Liquid nitrogen, if you’re not familiar with it, is a liquid that is commonly used to preserve tissue samples, remove warts, help keep MRIs cool, or cool high performance computers. The reason for this is its incredibly low temperature: -196 C (compare this to ice, which is 0 C, or dry ice, which is only -78.5 C…).
And this is what makes it perfect for creating ice cream in a matter of minutes… the rapid freezing also results in smaller ice crystals, meaning a much smoother taste. See below for some easy to follow instructions.
You will need a food processor, spatula, access to liquid nitrogen and suitable PPE!
1 cup milk
1 cup double cream
5 tablespoons sugar
1 teaspoon vanilla
1 cup of strawberries (or other fruit to taste)
1 litre liquid nitrogen
Mix all the ingredients in the food processor and whisk for a few seconds. Start gradually pouring in the liquid nitrogen whilst whisking, keeping a spatula on the side of the bowl to break up any chunks of cold mixture. Eventually the mixture will freeze into a smooth, ice cream texture.
Caution: If you go too fast, or the bowl is too small, the rapid boil off of liquid nitrogen will cause your ice cream to bubble over the side of the bowl! (see above picture of the aftermath…)
Safety note about liquid nitrogen: Because it is so cold, and will expand to about 70 times its volume when it warms up, there are 3 major safety concerns when mixing liquid nitrogen and food:
Wear appropriate gloves and clothing when handling, to avoid cold burns. If this does happen, hold the affected part under cold water for a few minutes.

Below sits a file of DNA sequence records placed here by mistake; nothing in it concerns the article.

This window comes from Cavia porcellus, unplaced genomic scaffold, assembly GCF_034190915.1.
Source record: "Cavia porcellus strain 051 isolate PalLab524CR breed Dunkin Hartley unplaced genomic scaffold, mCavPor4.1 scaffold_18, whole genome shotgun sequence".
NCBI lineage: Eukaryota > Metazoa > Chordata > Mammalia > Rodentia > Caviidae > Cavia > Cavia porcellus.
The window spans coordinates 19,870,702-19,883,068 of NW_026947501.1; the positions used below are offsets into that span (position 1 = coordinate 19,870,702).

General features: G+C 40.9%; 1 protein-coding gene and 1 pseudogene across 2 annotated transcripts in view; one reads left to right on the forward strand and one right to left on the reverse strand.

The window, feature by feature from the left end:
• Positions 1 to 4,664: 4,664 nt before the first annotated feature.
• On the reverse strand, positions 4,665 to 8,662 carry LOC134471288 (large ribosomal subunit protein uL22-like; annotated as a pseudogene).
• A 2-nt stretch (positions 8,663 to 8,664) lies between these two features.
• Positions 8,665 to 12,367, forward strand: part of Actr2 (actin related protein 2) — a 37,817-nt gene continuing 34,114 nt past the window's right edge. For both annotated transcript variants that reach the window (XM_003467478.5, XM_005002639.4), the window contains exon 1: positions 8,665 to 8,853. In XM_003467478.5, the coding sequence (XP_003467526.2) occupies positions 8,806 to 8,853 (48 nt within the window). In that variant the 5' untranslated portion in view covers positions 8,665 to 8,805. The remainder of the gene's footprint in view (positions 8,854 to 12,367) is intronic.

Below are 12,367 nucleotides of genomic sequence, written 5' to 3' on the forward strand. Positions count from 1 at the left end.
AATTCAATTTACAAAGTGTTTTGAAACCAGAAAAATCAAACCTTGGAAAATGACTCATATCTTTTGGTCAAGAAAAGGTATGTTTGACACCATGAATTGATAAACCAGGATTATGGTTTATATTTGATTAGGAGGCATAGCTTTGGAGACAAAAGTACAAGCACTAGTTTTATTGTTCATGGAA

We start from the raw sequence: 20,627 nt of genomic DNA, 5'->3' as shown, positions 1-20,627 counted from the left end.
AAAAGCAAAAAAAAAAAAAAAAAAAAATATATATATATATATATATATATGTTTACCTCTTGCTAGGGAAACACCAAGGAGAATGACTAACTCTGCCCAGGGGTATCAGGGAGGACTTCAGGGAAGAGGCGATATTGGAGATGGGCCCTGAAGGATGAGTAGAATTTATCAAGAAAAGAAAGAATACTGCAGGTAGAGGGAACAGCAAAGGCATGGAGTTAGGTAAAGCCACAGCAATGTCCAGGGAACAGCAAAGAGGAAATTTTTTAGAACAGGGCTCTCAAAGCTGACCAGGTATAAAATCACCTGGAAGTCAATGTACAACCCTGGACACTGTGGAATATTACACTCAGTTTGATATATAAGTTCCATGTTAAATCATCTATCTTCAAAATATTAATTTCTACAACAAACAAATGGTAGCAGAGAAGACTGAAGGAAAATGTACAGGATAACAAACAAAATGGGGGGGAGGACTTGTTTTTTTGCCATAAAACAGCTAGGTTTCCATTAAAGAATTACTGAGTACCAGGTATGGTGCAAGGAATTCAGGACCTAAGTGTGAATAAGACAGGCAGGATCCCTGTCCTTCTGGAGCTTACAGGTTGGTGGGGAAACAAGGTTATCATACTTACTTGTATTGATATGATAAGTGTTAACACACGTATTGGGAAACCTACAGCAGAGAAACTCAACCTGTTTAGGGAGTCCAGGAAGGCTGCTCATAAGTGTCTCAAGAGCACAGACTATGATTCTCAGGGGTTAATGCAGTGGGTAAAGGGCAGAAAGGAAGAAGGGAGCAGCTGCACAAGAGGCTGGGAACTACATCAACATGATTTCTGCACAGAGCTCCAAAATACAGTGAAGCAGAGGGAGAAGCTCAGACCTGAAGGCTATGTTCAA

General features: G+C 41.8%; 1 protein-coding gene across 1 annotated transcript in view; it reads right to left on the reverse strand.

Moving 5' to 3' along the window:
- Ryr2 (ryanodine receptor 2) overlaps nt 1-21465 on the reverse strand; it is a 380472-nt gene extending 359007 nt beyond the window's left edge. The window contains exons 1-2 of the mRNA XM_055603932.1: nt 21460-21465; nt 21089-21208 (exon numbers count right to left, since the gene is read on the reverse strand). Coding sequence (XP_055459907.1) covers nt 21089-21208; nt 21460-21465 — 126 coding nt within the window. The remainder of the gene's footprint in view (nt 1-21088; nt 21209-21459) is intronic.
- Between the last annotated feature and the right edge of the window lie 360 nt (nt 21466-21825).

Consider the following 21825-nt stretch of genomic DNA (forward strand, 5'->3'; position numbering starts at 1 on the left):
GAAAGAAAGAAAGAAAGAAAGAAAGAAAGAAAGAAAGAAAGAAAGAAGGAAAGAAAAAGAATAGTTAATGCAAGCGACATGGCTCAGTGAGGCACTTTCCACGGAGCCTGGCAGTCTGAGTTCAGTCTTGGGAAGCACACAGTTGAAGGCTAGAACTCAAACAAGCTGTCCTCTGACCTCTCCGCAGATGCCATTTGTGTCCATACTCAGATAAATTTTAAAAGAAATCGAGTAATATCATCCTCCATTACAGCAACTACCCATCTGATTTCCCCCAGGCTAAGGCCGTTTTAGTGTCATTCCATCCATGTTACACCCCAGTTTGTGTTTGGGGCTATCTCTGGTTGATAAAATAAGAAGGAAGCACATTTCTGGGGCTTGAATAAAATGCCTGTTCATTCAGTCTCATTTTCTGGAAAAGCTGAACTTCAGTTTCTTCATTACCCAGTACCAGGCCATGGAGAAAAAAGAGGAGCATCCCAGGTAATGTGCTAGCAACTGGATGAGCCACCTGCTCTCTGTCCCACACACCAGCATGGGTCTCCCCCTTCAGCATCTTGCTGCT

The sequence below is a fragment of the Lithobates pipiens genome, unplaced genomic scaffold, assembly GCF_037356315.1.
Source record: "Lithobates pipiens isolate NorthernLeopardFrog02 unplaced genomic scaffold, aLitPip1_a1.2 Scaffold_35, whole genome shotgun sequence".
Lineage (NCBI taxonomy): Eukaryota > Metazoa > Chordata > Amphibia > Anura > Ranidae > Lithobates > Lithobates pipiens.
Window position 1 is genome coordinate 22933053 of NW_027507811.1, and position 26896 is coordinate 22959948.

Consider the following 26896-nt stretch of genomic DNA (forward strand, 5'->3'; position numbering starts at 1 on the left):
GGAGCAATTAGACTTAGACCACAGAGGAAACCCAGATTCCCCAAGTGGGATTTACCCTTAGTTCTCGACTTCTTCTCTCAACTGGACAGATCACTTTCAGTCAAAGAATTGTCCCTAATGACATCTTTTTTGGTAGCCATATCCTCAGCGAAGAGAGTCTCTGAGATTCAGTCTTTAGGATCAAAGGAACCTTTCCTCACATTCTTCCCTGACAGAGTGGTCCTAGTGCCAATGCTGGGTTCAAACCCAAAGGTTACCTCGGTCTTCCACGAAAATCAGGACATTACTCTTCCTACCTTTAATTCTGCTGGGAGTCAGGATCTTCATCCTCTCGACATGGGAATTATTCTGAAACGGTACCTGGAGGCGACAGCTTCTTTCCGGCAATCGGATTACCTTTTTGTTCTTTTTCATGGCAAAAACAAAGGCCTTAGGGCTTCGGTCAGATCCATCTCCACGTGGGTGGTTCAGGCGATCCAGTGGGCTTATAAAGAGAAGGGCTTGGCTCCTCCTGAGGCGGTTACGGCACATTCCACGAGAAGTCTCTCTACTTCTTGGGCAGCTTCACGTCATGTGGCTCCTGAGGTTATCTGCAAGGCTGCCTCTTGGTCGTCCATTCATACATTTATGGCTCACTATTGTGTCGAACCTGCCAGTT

Make sure to perform the activity in a well ventilated room. If you are unsure there are calculators online that will let you determine the drop in relative oxygen content if your dewar of liquid nitrogen were to all boil off at once.
Never eat or drink anything where the liquid nitrogen has not boiled off. This is simple to check as the ‘vapour’ that boils off when you add it to the ice cream will have stopped. Also, the ice cream would be too stiff for the food processor to mix if you had cooled it to -196 C.
Every year as part of British science week Loughborough University opens its doors to the community to host a range of STEM based activities. This year there are several activities organised by my group and in coordination with the UG reps:
Roughly the same cost (weight for weight) as a pint of milk, it’s a common feature in science fiction films: the nitrogen dewar in the background that might at some point be used to freeze that alien chasing you down the corridor…
But how much liquid nitrogen would it actually take to do this?
Hint: Assume the creature weighs about 50kg and has a heat capacity of 2000 J/K/kg. Liquid nitrogen has a temperature of 77K and latent heat of 199 kJ/kg. For arguments sake, let’s say the creature becomes vulnerable at 250K…